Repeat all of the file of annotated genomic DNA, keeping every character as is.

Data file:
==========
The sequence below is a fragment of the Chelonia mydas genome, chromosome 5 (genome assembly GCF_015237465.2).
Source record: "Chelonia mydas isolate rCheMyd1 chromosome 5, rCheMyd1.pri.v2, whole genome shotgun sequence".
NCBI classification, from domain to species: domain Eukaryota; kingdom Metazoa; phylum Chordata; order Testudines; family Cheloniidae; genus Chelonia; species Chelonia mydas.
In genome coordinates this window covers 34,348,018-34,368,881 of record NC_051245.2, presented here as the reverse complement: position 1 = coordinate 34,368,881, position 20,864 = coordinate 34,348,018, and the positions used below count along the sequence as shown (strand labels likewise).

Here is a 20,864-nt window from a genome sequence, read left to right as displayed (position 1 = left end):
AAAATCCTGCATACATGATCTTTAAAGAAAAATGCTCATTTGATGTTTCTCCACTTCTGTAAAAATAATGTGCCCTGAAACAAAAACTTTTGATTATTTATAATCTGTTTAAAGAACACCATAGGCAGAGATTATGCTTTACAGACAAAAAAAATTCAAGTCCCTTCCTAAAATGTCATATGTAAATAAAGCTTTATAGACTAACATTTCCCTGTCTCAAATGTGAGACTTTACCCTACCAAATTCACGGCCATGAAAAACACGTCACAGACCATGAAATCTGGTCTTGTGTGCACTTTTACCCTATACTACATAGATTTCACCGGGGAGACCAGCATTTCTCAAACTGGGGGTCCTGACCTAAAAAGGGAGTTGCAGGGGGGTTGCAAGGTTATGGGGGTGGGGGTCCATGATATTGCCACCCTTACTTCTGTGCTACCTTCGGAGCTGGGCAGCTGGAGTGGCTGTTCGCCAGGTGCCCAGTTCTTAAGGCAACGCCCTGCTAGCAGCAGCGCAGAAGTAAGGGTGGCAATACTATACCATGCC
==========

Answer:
The sequence below is a fragment of the Chelonia mydas genome, chromosome 5 (genome assembly GCF_015237465.2).
Source record: "Chelonia mydas isolate rCheMyd1 chromosome 5, rCheMyd1.pri.v2, whole genome shotgun sequence".
NCBI classification, from domain to species: domain Eukaryota; kingdom Metazoa; phylum Chordata; order Testudines; family Cheloniidae; genus Chelonia; species Chelonia mydas.
In genome coordinates this window covers 34,348,018-34,368,881 of record NC_051245.2, presented here as the reverse complement: position 1 = coordinate 34,368,881, position 20,864 = coordinate 34,348,018, and the positions used below count along the sequence as shown (strand labels likewise).

Here is a 20,864-nt window from a genome sequence, read left to right as displayed (position 1 = left end):
AAAATCCTGCATACATGATCTTTAAAGAAAAATGCTCATTTGATGTTTCTCCACTTCTGTAAAAATAATGTGCCCTGAAACAAAAACTTTTGATTATTTATAATCTGTTTAAAGAACACCATAGGCAGAGATTATGCTTTACAGACAAAAAAAATTCAAGTCCCTTCCTAAAATGTCATATGTAAATAAAGCTTTATAGACTAACATTTCCCTGTCTCAAATGTGAGACTTTACCCTACCAAATTCACGGCCATGAAAAACACGTCACAGACCATGAAATCTGGTCTTGTGTGCACTTTTACCCTATACTACATAGATTTCACCGGGGAGACCAGCATTTCTCAAACTGGGGGTCCTGACCTAAAAAGGGAGTTGCAGGGGGGTTGCAAGGTTATGGGGGTGGGGGTCCATGATATTGCCACCCTTACTTCTGTGCTACCTTCGGAGCTGGGCAGCTGGAGTGGCTGTTCGCCAGGTGCCCAGTTCTTAAGGCAACGCCCTGCTAGCAGCAGCGCAGAAGTAAGGGTGGCAATACTATACCATGCC